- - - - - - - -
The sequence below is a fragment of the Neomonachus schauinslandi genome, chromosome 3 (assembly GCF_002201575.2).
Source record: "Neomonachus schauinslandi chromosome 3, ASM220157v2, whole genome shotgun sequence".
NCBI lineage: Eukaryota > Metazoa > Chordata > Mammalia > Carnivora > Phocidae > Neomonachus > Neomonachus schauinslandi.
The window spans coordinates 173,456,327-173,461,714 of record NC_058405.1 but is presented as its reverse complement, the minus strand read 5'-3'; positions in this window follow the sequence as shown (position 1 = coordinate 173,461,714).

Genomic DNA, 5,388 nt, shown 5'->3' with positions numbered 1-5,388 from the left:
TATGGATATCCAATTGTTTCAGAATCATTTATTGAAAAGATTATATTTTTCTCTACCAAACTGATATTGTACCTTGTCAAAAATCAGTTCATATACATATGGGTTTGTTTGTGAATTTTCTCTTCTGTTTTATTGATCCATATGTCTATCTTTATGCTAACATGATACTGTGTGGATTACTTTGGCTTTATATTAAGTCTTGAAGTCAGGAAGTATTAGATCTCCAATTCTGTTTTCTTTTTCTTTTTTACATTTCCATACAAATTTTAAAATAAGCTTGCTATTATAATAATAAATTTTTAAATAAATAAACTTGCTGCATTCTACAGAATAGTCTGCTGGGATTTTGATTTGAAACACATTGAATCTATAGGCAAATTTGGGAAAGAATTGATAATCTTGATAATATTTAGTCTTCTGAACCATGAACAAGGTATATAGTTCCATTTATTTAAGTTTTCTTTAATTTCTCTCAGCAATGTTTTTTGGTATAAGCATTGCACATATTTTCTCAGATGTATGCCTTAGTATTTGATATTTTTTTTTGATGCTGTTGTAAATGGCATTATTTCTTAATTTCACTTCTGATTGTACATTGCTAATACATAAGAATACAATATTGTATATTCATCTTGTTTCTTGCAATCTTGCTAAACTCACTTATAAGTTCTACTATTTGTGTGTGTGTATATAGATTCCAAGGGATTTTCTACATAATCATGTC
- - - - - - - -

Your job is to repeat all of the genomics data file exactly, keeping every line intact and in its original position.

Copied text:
The sequence below is a fragment of the Neomonachus schauinslandi genome, chromosome 3 (assembly GCF_002201575.2).
Source record: "Neomonachus schauinslandi chromosome 3, ASM220157v2, whole genome shotgun sequence".
NCBI lineage: Eukaryota > Metazoa > Chordata > Mammalia > Carnivora > Phocidae > Neomonachus > Neomonachus schauinslandi.
The window spans coordinates 173,456,327-173,461,714 of record NC_058405.1 but is presented as its reverse complement, the minus strand read 5'-3'; positions in this window follow the sequence as shown (position 1 = coordinate 173,461,714).

Genomic DNA, 5,388 nt, shown 5'->3' with positions numbered 1-5,388 from the left:
TATGGATATCCAATTGTTTCAGAATCATTTATTGAAAAGATTATATTTTTCTCTACCAAACTGATATTGTACCTTGTCAAAAATCAGTTCATATACATATGGGTTTGTTTGTGAATTTTCTCTTCTGTTTTATTGATCCATATGTCTATCTTTATGCTAACATGATACTGTGTGGATTACTTTGGCTTTATATTAAGTCTTGAAGTCAGGAAGTATTAGATCTCCAATTCTGTTTTCTTTTTCTTTTTTACATTTCCATACAAATTTTAAAATAAGCTTGCTATTATAATAATAAATTTTTAAATAAATAAACTTGCTGCATTCTACAGAATAGTCTGCTGGGATTTTGATTTGAAACACATTGAATCTATAGGCAAATTTGGGAAAGAATTGATAATCTTGATAATATTTAGTCTTCTGAACCATGAACAAGGTATATAGTTCCATTTATTTAAGTTTTCTTTAATTTCTCTCAGCAATGTTTTTTGGTATAAGCATTGCACATATTTTCTCAGATGTATGCCTTAGTATTTGATATTTTTTTTTGATGCTGTTGTAAATGGCATTATTTCTTAATTTCACTTCTGATTGTACATTGCTAATACATAAGAATACAATATTGTATATTCATCTTGTTTCTTGCAATCTTGCTAAACTCACTTATAAGTTCTACTATTTGTGTGTGTGTATATAGATTCCAAGGGATTTTCTACATAATCATGTC